Next > Gatsby and you don't need GraphQL

tl;dr I basically agree with Jared Palmer.

This site was originally built with Gatsby. It was my first foray into Static Site Generation (SSG) after building multiple "traditional" Single Page Apps (SPAs) at my day job.

While I'm at it...I should note that there is really nothing "traditional" about SPAs in the first place...but that's neither here nor there.

I didn't debate much between Gatsby and Next. I knew Gatsby was popular and well documented. I had limited exposure to GraphQL at the time, so the fact that Gatsby forced me to use it was a plus.

You don't need GraphQL.

I've had this feeling for some time now: GraphQL is a powerful, useful, widely adopted technology...that isn't necessary for many of its users. I'm aware of a litany of legitimate use cases for it. But I've seen more use of GraphQL for the wrong reasons than the right ones. Before I go further, let me regurgitate a few obvious benefits of GraphQL:

1. It prevents "over-fetching"

GraphQL servers send exactly the content requested by the client and nothing more. This minimizes the amount of data being sent over the network, drastically improving user experiences in many cases.

2. Responses look like requests

A GraphQL client can make strong assumptions about the shape of a JSON response based on a query. That's nice. It means that clients and servers have to agree more explicitly on API contracts. I like that.

3. It provides a single API for disparate data

When projects involve multiple APIs, a GraphQL server provides a single, powerful integration point for clients. It can hide complexity from clients by allowing them to request data across multiple APIs -- in a single query -- without even knowing it.

Solve problems you actually have.

Of the above, number one is the primary reason to use GraphQL. However, "over-fetching" isn't a very real problem for most. Sure, Facebook has this problem, which is why they built the tool. But unless you're also a massive social media network -- serving media-rich apps across multiple platforms -- chances are that "over-fetching" isn't actually an issue for you. Sending some reasonably sized JSON payloads over the network isn't going to crash people's browsers. I promise.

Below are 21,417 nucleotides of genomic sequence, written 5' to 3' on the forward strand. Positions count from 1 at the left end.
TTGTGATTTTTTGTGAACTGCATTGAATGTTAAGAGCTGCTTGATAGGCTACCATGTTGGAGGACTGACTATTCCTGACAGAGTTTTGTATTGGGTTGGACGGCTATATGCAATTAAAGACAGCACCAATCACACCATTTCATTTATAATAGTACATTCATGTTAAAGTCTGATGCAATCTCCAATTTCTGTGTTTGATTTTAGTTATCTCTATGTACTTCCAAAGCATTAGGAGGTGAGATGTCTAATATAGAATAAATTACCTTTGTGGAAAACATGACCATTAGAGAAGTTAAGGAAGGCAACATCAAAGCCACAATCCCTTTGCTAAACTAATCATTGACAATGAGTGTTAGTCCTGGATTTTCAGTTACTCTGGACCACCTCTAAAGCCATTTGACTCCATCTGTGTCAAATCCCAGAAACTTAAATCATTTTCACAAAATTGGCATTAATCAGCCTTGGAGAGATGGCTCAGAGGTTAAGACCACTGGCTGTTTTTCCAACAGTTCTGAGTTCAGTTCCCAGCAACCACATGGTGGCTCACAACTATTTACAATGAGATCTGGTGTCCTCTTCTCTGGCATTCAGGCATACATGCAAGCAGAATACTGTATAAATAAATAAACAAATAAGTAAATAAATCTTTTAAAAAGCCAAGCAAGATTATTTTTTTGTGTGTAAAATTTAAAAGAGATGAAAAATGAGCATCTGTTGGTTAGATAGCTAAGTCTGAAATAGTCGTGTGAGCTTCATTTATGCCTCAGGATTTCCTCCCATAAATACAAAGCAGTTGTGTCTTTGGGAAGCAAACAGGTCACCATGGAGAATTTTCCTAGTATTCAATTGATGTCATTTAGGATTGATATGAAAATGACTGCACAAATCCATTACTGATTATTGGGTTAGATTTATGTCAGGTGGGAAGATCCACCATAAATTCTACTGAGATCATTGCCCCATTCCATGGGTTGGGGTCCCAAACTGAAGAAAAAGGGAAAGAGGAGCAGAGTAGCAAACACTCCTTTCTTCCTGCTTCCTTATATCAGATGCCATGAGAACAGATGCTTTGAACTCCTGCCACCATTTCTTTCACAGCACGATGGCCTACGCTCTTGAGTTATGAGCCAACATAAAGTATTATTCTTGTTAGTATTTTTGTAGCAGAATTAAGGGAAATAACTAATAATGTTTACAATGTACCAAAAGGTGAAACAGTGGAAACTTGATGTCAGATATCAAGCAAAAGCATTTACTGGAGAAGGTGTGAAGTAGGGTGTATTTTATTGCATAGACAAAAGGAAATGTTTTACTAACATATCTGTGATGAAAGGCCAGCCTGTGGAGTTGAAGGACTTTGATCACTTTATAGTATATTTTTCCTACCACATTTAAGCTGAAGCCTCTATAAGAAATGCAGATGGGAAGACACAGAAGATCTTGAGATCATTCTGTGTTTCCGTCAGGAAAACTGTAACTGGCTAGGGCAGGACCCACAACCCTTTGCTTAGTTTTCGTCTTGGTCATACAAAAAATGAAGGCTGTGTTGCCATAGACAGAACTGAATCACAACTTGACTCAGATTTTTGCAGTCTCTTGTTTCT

Number two is nice, but it's not the only way to provide clear API contracts. The OpenAPI spec is mature, and the ecosystem around it is strong (side note -- check out connexion). The fact that GraphQL requests look like the corresponding responses is useful. However, Javascript clients consuming those responses will still suffer from type related bugs that are better caught with a type checker like Typescript. And if you want to use Typescript -- you'll either need to define all of your types twice (once in a GraphQL schema and once in Typescript) -- or use something like GraphQL Codegen to generate one from the other. And those generated types are going to be ugly.

Similarly, number three is nice, but it's not the only way to unify multiple APIs. GraphQL did not invent the reverse proxy. A few hundred lines of nginx config is probably enough for most scenarios. There is no rule prohibiting a Javascript client making multiple requests to fetch data needed for a feature. Neither is there a law that REST APIs be overly dogmatic about what "REST" means...such that they are awkward for their consumers to use.

If any of the downsides to not having GraphQL become unwieldy -- by all means -- use it. But make sure those downsides are real problems for you first. GraphQL isn't going to replace much of your existing architecture. It will exist in addition to whatever you already have. You'll still need to persist information in a database of some kind, and you'll still need mechanisms to send traffic over a network. From a big picture perspective, make sure GraphQL is actually reducing complexity, not introducing more.

Gatsby is to GraphQL as Angular is to RxJS.

Now, back to the subject of Gatsby vs. Next. Both GraphQL and RxJS are powerful abstractions, but they are totally unnecessary for simple use cases.

There's not really a good reason to turn a single HTTP request into an Observable. It emits only one item, which kind of defeats the purpose of observables. Most users need not burden themselves with the cognitive overhead of the "reactive" approach for the purpose of simple data fetching. But that's the pattern Angular shoves down your throat.

For static websites, there's not really a good reason to fetch data -- jam it into a GraphQL schema -- and then immediately query that schema to generate pages. Why not skip the extra step in the middle? Well...if you're using don't have a choice.

And that's the point. One of the oft discussed reasons for React's rise to popularity its approach to be a "library" as opposed to the Angular "framework". Library vs. framework debate aside, I personally enjoy React because it leaves me in charge of how data is fetched. I can keep it simple when things are simple, and use RxJS when they aren't -- and I have.

This site is currently fed by the Prismic CMS. There is no other data fetching concern, so there is really no reason for GraphQL. With Next, the choice not to use GraphQL is up to me.

There are some other reasons I prefer Next to Gatsby, but I won't go into them here. There is plenty of debate out there in the community by people better informed than me.

In conclusion, please read this as an "I don't like GraphQL post". Read it as another cautionary tale to "use the right tool for the right job".